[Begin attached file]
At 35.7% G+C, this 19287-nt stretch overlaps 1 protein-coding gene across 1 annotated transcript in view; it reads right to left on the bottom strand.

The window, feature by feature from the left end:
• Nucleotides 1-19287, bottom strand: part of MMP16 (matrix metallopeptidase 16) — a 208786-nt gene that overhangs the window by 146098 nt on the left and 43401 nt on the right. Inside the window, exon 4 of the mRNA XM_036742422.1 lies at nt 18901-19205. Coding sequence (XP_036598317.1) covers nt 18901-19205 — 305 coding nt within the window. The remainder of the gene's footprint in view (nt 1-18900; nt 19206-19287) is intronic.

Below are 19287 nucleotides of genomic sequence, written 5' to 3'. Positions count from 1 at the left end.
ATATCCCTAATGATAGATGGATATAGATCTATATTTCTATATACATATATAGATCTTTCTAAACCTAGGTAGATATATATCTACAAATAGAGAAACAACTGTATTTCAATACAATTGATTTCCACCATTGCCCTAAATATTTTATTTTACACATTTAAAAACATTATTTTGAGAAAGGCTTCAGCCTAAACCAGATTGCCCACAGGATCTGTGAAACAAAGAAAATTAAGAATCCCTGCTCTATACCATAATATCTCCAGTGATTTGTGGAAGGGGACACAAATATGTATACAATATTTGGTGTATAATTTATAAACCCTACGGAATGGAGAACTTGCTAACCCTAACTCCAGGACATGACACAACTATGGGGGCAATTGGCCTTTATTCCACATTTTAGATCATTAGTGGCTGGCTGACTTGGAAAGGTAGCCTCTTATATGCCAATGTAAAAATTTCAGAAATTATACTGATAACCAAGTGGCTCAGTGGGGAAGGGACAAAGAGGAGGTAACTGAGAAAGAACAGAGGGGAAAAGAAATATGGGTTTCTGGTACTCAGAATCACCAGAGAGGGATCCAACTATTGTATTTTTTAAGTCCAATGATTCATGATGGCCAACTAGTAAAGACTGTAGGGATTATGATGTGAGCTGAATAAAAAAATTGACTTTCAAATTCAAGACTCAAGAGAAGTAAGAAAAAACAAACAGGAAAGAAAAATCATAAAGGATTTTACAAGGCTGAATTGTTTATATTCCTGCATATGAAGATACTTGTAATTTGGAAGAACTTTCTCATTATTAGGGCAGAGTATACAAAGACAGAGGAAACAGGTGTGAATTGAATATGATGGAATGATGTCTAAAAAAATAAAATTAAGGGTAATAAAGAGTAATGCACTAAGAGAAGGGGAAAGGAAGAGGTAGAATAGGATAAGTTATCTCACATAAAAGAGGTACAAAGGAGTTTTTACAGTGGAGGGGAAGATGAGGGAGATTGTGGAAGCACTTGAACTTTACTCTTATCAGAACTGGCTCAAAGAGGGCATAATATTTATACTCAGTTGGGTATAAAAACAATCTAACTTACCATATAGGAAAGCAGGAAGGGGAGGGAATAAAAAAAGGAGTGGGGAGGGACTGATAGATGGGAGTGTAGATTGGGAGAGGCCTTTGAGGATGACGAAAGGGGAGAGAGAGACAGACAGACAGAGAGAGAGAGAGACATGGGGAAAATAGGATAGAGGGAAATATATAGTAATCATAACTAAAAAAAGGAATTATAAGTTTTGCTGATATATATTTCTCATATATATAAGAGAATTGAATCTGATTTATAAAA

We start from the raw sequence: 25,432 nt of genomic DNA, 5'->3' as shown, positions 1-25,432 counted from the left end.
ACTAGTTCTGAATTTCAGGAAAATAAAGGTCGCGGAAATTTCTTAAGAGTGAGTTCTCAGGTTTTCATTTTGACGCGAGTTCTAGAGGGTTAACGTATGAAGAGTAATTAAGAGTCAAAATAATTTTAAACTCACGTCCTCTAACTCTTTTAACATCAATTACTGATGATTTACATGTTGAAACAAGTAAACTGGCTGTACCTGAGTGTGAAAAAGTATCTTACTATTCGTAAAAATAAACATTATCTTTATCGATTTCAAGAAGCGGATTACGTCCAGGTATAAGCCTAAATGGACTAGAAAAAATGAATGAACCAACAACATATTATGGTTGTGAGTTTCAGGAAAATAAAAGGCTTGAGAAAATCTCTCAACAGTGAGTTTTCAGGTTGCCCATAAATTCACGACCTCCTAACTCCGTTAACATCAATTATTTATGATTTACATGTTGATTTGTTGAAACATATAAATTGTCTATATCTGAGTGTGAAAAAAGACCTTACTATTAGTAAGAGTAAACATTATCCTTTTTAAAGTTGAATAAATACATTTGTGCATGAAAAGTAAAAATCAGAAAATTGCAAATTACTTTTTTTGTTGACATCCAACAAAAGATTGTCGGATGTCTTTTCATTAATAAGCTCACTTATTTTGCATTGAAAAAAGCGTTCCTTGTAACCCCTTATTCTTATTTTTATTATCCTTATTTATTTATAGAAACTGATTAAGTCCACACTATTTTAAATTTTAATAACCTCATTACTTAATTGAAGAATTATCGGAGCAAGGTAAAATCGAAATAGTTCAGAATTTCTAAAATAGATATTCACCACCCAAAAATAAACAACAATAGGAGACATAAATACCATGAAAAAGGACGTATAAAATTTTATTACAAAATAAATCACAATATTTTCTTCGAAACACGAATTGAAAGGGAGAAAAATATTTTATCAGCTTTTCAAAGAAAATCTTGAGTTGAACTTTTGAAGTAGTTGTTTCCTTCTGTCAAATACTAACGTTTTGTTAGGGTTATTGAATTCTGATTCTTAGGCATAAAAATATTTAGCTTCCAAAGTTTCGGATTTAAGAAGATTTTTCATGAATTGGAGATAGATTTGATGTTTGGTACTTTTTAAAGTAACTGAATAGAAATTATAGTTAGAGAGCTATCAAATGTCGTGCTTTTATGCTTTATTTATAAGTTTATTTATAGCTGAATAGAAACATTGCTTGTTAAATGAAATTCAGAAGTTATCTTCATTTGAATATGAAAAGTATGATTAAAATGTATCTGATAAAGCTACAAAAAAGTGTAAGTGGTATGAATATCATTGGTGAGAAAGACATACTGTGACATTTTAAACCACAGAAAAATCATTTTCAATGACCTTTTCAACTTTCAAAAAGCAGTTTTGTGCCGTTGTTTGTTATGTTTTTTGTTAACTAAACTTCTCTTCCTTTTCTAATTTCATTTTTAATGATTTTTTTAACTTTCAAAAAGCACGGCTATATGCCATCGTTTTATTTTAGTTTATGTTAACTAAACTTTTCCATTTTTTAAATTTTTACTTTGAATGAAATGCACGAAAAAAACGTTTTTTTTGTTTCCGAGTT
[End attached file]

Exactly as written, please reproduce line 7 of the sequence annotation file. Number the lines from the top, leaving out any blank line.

ACTAGTTCTGAATTTCAGGAAAATAAAGGTCGCGGAAATTTCTTAAGAGTGAGTTCTCAGGTTTTCATTTTGACGCGAGTTCTAGAGGGTTAACGTATGAAGAGTAATTAAGAGTCAAAATAATTTTAAACTCACGTCCTCTAACTCTTTTAACATCAATTACTGATGATTTACATGTTGAAACAAGTAAACTGGCTGTACCTGAGTGTGAAAAAGTATCTTACTATTCGTAAAAATAAACATTATCTTTATCGATTTCAAGAAGCGGATTACGTCCAGGTATAAGCCTAAATGGACTAGAAAAAATGAATGAACCAACAACATATTATGGTTGTGAGTTTCAGGAAAATAAAAGGCTTGAGAAAATCTCTCAACAGTGAGTTTTCAGGTTGCCCATAAATTCACGACCTCCTAACTCCGTTAACATCAATTATTTATGATTTACATGTTGATTTGTTGAAACATATAAATTGTCTATATCTGAGTGTGAAAAAAGACCTTACTATTAGTAAGAGTAAACATTATCCTTTTTAAAGTTGAATAAATACATTTGTGCATGAAAAGTAAAAATCAGAAAATTGCAAATTACTTTTTTTGTTGACATCCAACAAAAGATTGTCGGATGTCTTTTCATTAATAAGCTCACTTATTTTGCATTGAAAAAAGCGTTCCTTGTAACCCCTTATTCTTATTTTTATTATCCTTATTTATTTATAGAAACTGATTAAGTCCACACTATTTTAAATTTTAATAACCTCATTACTTAATTGAAGAATTATCGGAGCAAGGTAAAATCGAAATAGTTCAGAATTTCTAAAATAGATATTCACCACCCAAAAATAAACAACAATAGGAGACATAAATACCATGAAAAAGGACGTATAAAATTTTATTACAAAATAAATCACAATATTTTCTTCGAAACACGAATTGAAAGGGAGAAAAATATTTTATCAGCTTTTCAAAGAAAATCTTGAGTTGAACTTTTGAAGTAGTTGTTTCCTTCTGTCAAATACTAACGTTTTGTTAGGGTTATTGAATTCTGATTCTTAGGCATAAAAATATTTAGCTTCCAAAGTTTCGGATTTAAGAAGATTTTTCATGAATTGGAGATAGATTTGATGTTTGGTACTTTTTAAAGTAACTGAATAGAAATTATAGTTAGAGAGCTATCAAATGTCGTGCTTTTATGCTTTATTTATAAGTTTATTTATAGCTGAATAGAAACATTGCTTGTTAAATGAAATTCAGAAGTTATCTTCATTTGAATATGAAAAGTATGATTAAAATGTATCTGATAAAGCTACAAAAAAGTGTAAGTGGTATGAATATCATTGGTGAGAAAGACATACTGTGACATTTTAAACCACAGAAAAATCATTTTCAATGACCTTTTCAACTTTCAAAAAGCAGTTTTGTGCCGTTGTTTGTTATGTTTTTTGTTAACTAAACTTCTCTTCCTTTTCTAATTTCATTTTTAATGATTTTTTTAACTTTCAAAAAGCACGGCTATATGCCATCGTTTTATTTTAGTTTATGTTAACTAAACTTTTCCATTTTTTAAATTTTTACTTTGAATGAAATGCACGAAAAAAACGTTTTTTTTGTTTCCGAGTT